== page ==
The catalytic cracking catalyst composition which has been contacted (passivated) with antimony and the at least one transition metal compound in accordance with this invention can be used in any catalytic cracking process, i.e., a process for catalytically cracking hydrocarbon-containing oil feedstocks, in any suitable cracking reactor (e.g., in a FCC reactor or in a Thermofor moving bed reactor). The term "catalytic cracking", as used herein, implies that essentially no hydrocracking occurs and that the catalytic cracking process is carried out with a hydrocarbon-containing oil feed substantially in the absence of added hydrogen gas, under such conditions as to obtain at least one liquid product stream having a higher API gravity (measured at 60 F.) than the feed. The treated catalyst composition can be used alone or in admixture with fresh (unused) zeolite-containing catalyst composition in catalytic cracking processes.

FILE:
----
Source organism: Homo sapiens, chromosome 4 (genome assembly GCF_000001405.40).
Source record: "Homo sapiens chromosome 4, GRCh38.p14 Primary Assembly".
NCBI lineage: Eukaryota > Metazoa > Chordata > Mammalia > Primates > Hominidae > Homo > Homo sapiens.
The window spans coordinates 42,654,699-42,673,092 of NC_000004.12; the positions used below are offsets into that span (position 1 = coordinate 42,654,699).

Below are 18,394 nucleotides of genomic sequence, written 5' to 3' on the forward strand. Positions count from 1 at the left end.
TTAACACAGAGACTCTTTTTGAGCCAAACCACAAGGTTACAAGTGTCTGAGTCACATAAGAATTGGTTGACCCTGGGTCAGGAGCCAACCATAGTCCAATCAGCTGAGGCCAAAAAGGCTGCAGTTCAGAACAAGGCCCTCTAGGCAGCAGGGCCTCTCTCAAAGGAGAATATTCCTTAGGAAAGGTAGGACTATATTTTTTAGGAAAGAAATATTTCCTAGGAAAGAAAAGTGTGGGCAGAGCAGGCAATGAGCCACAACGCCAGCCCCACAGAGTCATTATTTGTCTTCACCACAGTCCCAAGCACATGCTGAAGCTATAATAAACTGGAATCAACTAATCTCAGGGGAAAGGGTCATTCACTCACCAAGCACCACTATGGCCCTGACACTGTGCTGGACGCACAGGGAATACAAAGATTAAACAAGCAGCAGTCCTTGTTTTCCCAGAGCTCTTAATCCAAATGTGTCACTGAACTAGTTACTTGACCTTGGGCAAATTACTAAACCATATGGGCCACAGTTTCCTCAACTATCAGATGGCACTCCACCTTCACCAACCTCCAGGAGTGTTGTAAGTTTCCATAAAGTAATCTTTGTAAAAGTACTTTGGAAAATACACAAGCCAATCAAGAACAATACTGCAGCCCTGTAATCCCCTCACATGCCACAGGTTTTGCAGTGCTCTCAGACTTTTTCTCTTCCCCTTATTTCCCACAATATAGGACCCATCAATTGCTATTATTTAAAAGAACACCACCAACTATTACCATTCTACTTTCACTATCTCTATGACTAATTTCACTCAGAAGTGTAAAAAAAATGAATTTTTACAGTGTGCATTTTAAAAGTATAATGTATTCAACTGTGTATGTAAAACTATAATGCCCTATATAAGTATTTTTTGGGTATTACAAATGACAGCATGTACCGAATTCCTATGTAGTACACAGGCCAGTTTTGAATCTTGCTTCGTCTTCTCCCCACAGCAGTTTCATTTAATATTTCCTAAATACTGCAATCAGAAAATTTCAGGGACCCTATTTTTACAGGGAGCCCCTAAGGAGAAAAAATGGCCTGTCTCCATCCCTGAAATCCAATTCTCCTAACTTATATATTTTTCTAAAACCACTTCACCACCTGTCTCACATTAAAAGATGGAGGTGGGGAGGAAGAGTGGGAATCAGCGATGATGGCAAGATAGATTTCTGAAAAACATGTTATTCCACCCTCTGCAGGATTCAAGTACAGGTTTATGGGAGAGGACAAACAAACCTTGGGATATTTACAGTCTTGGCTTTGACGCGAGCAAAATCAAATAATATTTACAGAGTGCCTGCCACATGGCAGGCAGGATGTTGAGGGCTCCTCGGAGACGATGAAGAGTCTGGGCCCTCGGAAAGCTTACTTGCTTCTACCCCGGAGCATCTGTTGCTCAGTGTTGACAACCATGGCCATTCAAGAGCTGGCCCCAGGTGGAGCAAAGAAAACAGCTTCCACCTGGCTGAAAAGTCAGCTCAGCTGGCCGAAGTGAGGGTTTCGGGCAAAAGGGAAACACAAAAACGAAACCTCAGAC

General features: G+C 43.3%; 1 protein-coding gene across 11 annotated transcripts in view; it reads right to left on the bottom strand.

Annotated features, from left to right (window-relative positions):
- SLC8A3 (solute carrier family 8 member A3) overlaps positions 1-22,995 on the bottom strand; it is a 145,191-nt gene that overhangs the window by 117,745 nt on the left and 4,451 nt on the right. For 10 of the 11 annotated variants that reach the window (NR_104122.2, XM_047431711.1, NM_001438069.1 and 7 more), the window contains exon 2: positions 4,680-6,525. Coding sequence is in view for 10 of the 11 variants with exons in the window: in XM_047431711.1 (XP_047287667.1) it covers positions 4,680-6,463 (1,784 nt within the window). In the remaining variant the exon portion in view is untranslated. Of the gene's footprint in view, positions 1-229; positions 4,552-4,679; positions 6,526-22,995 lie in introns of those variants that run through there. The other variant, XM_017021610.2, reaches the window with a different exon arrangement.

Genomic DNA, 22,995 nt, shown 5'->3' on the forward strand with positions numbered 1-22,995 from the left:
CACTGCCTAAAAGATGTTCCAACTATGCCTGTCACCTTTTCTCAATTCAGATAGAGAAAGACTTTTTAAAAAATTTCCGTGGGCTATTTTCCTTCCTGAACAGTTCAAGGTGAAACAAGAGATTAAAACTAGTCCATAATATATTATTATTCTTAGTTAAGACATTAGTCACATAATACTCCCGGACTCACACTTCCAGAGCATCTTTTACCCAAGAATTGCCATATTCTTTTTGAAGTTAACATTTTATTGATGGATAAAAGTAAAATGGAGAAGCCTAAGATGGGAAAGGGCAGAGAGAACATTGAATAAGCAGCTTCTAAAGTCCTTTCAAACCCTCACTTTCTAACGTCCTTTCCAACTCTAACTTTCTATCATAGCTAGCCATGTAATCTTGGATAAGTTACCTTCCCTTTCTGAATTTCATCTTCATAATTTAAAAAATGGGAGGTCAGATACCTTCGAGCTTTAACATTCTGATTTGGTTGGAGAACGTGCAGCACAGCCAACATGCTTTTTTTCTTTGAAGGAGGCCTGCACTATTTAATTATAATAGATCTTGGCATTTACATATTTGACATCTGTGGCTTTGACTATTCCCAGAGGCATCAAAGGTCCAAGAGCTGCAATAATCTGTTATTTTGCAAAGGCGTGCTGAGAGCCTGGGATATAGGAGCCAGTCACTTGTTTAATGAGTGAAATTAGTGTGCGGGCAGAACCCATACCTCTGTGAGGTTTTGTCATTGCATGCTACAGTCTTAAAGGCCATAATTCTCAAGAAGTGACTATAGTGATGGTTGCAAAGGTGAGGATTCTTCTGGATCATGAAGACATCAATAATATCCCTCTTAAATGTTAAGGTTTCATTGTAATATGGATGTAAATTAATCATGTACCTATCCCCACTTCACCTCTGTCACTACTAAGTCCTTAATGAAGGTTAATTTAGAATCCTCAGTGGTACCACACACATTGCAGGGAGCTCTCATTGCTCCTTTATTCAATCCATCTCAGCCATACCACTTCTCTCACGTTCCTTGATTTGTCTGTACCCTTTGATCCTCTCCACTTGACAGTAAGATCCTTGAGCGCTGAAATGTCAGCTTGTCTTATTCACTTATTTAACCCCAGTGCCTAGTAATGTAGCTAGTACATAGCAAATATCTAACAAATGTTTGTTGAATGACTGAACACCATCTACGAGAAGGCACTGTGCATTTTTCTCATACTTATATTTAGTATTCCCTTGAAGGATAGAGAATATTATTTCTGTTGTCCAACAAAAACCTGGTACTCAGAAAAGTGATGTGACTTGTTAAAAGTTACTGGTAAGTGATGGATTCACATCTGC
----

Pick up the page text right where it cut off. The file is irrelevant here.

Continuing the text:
The hydrocarbon-containing feed stream for the catalytic cracking process of this invention can be any suitable feedstock. Generally, the feed has an initial boiling point (ASTM D1160) exceeding about 400 F., and preferably has a boiling range of from about 400 to about 1200 F., more preferably a boiling range of about 500 to about 1100 F., measured at atmospheric pressure conditions. Generally, this feed contains metal impurities, particularly nickel and vanadium compounds (generally in excess of about 0.01 ppm Ni and about 0.01 ppm V). The API gravity (measured at 60 F.) generally is in the range of from about 5 to about 40, preferably from about 10 to about 35. Generally, these feedstocks contain Ramsbottom carbon residue (ASTM D524; usually about 0.1-20 weight-%), sulfur (generally about 0.1-5 weight-% S), nitrogen (generally about 0.05-2 weight-% N), nickel (generally about 0.05-30 ppm Ni, i.e., about 0.05-30 parts by weight of Ni per million parts by weight of oil feed) and vanadium (generally about 0.1-50 ppm V, i.e., about 0.1-50 parts by weight of vanadium per million parts by weight of oil feed). Small amounts (generally about 0.01-50 ppm) of other metal impurities, such as compounds of Cu, Na, and Fe may also be present in the oil feed. Non-limiting examples of suitable feedstocks are light gas oils, heavy gas oils, vacuum gas oils, cracker recycle oils (light cycle oils and heavy oils), residua (such as distillation bottoms fractions), and hydrotreated residua (e.g., hydrotreated in the presence of Ni, Co, Mo-promoted alumina catalysts), liquid coal pyrolyzates, liquid products from the extraction or pyrolysis of tar sand, shale oils, heavy fractions of shale oils, and the like. The presently most preferred feedstocks are heavy gas oils and hydrotreated residua.